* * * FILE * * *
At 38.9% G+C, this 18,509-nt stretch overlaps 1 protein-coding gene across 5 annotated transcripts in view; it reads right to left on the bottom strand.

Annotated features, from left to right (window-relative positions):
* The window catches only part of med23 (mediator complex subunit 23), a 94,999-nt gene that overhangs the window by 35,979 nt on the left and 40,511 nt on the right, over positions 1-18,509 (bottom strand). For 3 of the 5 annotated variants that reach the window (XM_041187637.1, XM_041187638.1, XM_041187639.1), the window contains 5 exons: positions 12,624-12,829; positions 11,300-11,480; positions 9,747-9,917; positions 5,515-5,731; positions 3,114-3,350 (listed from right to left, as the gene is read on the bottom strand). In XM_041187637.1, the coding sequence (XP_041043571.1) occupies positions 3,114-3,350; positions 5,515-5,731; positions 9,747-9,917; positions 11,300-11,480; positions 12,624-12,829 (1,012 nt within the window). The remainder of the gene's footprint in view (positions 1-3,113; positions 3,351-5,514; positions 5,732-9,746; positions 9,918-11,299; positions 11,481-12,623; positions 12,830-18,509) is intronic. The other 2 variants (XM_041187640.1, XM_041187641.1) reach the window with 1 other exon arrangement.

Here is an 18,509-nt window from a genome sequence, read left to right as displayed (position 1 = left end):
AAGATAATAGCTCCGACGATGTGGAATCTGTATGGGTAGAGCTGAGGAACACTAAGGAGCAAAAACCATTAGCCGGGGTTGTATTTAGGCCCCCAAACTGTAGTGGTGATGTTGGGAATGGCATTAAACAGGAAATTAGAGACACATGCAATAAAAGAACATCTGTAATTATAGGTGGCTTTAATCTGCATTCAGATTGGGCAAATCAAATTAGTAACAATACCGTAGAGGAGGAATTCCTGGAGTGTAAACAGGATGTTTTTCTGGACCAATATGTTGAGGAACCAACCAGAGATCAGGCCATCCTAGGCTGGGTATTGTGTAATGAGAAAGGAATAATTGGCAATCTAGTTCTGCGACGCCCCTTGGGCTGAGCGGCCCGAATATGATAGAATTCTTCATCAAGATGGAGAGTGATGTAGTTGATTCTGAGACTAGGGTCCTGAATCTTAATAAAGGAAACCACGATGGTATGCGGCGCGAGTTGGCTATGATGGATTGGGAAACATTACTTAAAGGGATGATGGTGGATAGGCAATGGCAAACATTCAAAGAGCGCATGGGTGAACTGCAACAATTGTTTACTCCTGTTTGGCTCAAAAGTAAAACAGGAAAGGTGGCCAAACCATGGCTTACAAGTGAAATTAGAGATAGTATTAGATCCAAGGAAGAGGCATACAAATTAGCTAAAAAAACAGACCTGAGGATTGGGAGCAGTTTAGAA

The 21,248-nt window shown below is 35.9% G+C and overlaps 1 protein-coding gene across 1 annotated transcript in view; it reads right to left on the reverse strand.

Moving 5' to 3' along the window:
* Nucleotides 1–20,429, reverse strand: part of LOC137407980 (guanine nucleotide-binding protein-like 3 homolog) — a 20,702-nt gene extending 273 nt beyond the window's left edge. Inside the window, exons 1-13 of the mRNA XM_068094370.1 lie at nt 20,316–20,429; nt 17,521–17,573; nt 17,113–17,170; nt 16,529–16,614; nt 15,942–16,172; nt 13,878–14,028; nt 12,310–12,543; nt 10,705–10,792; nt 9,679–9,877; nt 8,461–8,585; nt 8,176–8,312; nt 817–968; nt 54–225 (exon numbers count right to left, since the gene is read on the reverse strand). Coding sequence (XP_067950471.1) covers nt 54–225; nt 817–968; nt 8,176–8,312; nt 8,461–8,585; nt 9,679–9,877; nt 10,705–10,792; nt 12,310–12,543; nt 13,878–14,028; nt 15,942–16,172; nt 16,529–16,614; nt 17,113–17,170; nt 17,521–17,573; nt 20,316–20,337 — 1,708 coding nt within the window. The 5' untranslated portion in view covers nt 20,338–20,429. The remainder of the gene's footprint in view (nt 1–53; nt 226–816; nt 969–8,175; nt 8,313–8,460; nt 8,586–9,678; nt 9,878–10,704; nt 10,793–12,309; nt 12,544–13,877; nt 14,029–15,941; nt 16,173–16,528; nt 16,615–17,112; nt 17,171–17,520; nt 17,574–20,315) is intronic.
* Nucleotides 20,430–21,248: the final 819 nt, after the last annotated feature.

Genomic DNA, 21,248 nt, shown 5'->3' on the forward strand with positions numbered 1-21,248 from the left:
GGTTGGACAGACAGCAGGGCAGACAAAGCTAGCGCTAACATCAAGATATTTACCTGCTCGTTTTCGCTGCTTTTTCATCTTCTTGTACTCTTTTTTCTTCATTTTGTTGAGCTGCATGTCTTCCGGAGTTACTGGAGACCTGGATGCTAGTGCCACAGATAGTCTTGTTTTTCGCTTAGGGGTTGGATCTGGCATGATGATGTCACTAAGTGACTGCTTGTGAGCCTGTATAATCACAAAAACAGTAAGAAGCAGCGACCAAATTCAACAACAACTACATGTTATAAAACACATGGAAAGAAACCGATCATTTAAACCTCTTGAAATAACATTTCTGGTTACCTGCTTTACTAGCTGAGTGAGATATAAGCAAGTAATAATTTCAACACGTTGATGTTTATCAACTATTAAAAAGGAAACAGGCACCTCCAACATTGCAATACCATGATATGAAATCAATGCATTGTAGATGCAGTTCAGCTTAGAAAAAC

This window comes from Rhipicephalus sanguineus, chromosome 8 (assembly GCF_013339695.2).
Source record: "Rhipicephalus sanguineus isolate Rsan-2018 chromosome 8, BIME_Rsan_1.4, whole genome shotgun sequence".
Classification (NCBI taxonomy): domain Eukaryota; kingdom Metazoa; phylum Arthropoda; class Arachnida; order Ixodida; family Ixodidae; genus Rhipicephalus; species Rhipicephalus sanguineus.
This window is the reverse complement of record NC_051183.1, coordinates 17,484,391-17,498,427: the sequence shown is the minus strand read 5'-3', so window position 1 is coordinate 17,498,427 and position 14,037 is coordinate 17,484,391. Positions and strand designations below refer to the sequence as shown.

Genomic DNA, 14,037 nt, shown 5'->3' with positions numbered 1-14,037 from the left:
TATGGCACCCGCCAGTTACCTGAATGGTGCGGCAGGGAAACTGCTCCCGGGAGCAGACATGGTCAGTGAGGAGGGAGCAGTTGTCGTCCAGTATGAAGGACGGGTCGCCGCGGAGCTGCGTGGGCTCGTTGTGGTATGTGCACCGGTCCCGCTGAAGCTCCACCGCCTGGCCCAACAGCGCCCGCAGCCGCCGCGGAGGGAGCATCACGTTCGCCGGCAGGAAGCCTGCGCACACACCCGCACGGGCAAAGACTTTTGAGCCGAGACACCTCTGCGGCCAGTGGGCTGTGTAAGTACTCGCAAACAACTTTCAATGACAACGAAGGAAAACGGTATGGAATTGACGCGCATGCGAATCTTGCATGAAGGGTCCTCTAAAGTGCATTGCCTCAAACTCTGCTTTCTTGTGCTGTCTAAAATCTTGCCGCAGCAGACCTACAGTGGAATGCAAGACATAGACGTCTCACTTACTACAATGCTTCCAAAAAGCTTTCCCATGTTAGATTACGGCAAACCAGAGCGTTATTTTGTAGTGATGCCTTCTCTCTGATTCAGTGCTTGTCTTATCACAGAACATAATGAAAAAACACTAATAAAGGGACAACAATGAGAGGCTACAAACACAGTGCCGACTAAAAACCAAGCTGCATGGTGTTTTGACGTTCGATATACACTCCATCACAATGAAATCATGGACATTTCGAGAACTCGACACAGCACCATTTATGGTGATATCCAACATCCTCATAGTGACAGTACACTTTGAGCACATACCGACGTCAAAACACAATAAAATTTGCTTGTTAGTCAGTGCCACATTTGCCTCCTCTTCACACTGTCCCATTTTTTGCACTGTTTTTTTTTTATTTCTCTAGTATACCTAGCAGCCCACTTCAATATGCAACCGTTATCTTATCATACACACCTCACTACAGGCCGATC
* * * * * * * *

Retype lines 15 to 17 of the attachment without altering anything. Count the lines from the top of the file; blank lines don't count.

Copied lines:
This window is the reverse complement of record NC_051183.1, coordinates 17,484,391-17,498,427: the sequence shown is the minus strand read 5'-3', so window position 1 is coordinate 17,498,427 and position 14,037 is coordinate 17,484,391. Positions and strand designations below refer to the sequence as shown.

Genomic DNA, 14,037 nt, shown 5'->3' with positions numbered 1-14,037 from the left:
TATGGCACCCGCCAGTTACCTGAATGGTGCGGCAGGGAAACTGCTCCCGGGAGCAGACATGGTCAGTGAGGAGGGAGCAGTTGTCGTCCAGTATGAAGGACGGGTCGCCGCGGAGCTGCGTGGGCTCGTTGTGGTATGTGCACCGGTCCCGCTGAAGCTCCACCGCCTGGCCCAACAGCGCCCGCAGCCGCCGCGGAGGGAGCATCACGTTCGCCGGCAGGAAGCCTGCGCACACACCCGCACGGGCAAAGACTTTTGAGCCGAGACACCTCTGCGGCCAGTGGGCTGTGTAAGTACTCGCAAACAACTTTCAATGACAACGAAGGAAAACGGTATGGAATTGACGCGCATGCGAATCTTGCATGAAGGGTCCTCTAAAGTGCATTGCCTCAAACTCTGCTTTCTTGTGCTGTCTAAAATCTTGCCGCAGCAGACCTACAGTGGAATGCAAGACATAGACGTCTCACTTACTACAATGCTTCCAAAAAGCTTTCCCATGTTAGATTACGGCAAACCAGAGCGTTATTTTGTAGTGATGCCTTCTCTCTGATTCAGTGCTTGTCTTATCACAGAACATAATGAAAAAACACTAATAAAGGGACAACAATGAGAGGCTACAAACACAGTGCCGACTAAAAACCAAGCTGCATGGTGTTTTGACGTTCGATATACACTCCATCACAATGAAATCATGGACATTTCGAGAACTCGACACAGCACCATTTATGGTGATATCCAACATCCTCATAGTGACAGTACACTTTGAGCACATACCGACGTCAAAACACAATAAAATTTGCTTGTTAGTCAGTGCCACATTTGCCTCCTCTTCACACTGTCCCATTTTTTGCACTGTTTTTTTTTTATTTCTCTAGTATACCTAGCAGCCCACTTCAATATGCAACCGTTATCTTATCATACACACCTCACTACAGGCCGATC